king, rising. "I will meet him."

But before he had reached the door, it opened, and the Emperor Alexander
appeared. "Ah, I succeeded in surprising both of you," he said, with a
good-humored smile. Bowing respectfully to the queen, he added: "I trust
your majesty will forgive my entering without announcement, but I longed
to see my noble friend Frederick William. God and His saints be praised
that the sun has at length risen on us, and that your majesty has
arrived!"

"Yes, sire, I have arrived," said Louisa, mournfully; "however, I do
not bring the sun with me. Night surrounds us, and it seems to me I
cannot see a single star in the darkness."

Alexander became grave; he gazed long and searchingly at the pale face
of the queen, and a sigh escaped his breast. "Sire," he said, turning to
the king, "can we really make peace with the man who, in the course of a
few weeks, changed into the lily the red rose that once adorned the face
of the noblest and most beautiful lady? Can we really forgive him for
wringing tears from our august queen?"

"Fate does not ask us whether we can," said the king, gloomily. "It
tells us only that we must. In my heart I shall never make peace with
the man who, although a great captain, is no great man; else he would be
less cruel. But God has given him the power, and we must all bow to
him."

"But it is not necessary to humble ourselves before him," exclaimed the
queen. "Amid our misfortunes we must keep ourselves erect; and if we
perish, we ought to do so with unsullied honor."

"But why perish?" said Alexander. "We are shipwrecked, it is true, and
we are now drifting on the waves, but we must save ourselves. Every one
must try, to the best of his ability, to do so; he must grasp at the
first thing that falls into his hands--at a plank, at a straw. Some
fortunate rope may at last save us, and draw us to the shore. We shall
then build a new ship, and man her with fresh hands. Do you agree with
me, my dear fellow-sufferers?"

"Sire," said Louisa, in a low and mournful voice, "you are magnanimous.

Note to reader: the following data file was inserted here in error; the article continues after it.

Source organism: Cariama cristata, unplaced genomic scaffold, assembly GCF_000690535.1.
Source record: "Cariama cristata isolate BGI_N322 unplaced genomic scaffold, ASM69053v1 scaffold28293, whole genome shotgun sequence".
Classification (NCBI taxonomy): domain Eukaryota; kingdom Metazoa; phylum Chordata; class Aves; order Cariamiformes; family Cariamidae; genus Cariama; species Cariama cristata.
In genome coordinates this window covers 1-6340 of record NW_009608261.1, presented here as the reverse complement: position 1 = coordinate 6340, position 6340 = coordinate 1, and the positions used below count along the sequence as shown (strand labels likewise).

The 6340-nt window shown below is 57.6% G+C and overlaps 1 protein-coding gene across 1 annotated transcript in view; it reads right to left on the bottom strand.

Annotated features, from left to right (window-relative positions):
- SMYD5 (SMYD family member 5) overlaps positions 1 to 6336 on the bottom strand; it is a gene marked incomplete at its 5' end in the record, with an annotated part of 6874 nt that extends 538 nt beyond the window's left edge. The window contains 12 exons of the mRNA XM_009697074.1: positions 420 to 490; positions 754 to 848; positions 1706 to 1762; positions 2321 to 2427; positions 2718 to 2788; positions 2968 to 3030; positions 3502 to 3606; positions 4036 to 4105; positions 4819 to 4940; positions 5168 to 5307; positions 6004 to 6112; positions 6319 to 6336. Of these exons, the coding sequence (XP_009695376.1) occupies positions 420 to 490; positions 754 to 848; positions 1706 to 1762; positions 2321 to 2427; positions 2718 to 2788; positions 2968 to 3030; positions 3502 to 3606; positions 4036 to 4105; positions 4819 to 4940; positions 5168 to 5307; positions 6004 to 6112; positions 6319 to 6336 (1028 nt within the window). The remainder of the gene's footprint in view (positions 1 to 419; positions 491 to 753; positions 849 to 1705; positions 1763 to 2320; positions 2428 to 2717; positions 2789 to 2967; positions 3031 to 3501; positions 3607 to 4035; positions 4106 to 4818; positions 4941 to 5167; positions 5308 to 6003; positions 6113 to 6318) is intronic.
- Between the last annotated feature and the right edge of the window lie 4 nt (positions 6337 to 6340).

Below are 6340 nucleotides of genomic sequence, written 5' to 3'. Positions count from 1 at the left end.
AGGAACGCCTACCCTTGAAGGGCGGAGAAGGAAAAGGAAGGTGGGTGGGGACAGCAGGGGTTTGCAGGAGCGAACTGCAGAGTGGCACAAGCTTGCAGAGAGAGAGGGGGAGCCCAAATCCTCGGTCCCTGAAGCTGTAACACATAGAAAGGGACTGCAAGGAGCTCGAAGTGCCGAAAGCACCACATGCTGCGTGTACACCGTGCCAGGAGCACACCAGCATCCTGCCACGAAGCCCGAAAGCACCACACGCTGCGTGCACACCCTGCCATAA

You call yourself our fellow-sufferer. And yet the tempest shipwrecked
us alone."

"By no means," exclaimed Alexander; "I have also suffered; all my hopes,
wishes, and ambition went down. But I did not wish to be drowned, and I
stretched out my arms for something to support me. Do you know what I
found to sustain me? The Emperor Napoleon! Oh, he is a strong support."

"I have heard, sire, your majesty has of late become an ardent admirer
of Napoleon," said the queen, in a tremulous voice.

"Yes," exclaimed Alexander, enthusiastically, "Napoleon is a genius, a
demi-god; the great Alexander of antiquity has risen from the dead. He
realizes the myths of the ancient heroes. I repeat it to him every day,
and, thank God, he believes me!"

The queen cast a surprised and inquiring glance on him. A singular smile
played on his lips. "Yes," he repeated, "Napoleon believes me! He is
convinced of the sincerity of my admiration, and he is right. I love him
as my master--as my teacher--as the great ideal that I will endeavor to
imitate!"

"Oh, sire," sighed the queen, reproachfully, "you give me pain!"

"You hate him, then?" asked Alexander, quickly.

"No," replied Louisa, gently, "I do not hate him, but I cannot love and
adore him. Only the good can make the world happy, and Napoleon has no
good intentions toward the nations. In his unmeasured ambition he thinks
of himself and his individual interests only. We may admire, but cannot
love him."

"We must, we can love him!" exclaimed Alexander. "He is an instrument in
the hand of Providence, that seems to have armed him to rule the world.
I love Napoleon," he added, in a whispering tone, "and I am sure he
believes in and returns my love. He overwhelms me with attentions and
favors; we have long conversations every day; we take our meals
together, and make many excursions. A shower surprised us yesterday and
gave us a thorough wetting. How amiably the great Napoleon behaved
toward me! how kindly he took care of me! he would not even let me go to
my quarters to change my dress, but conducted me himself to his room and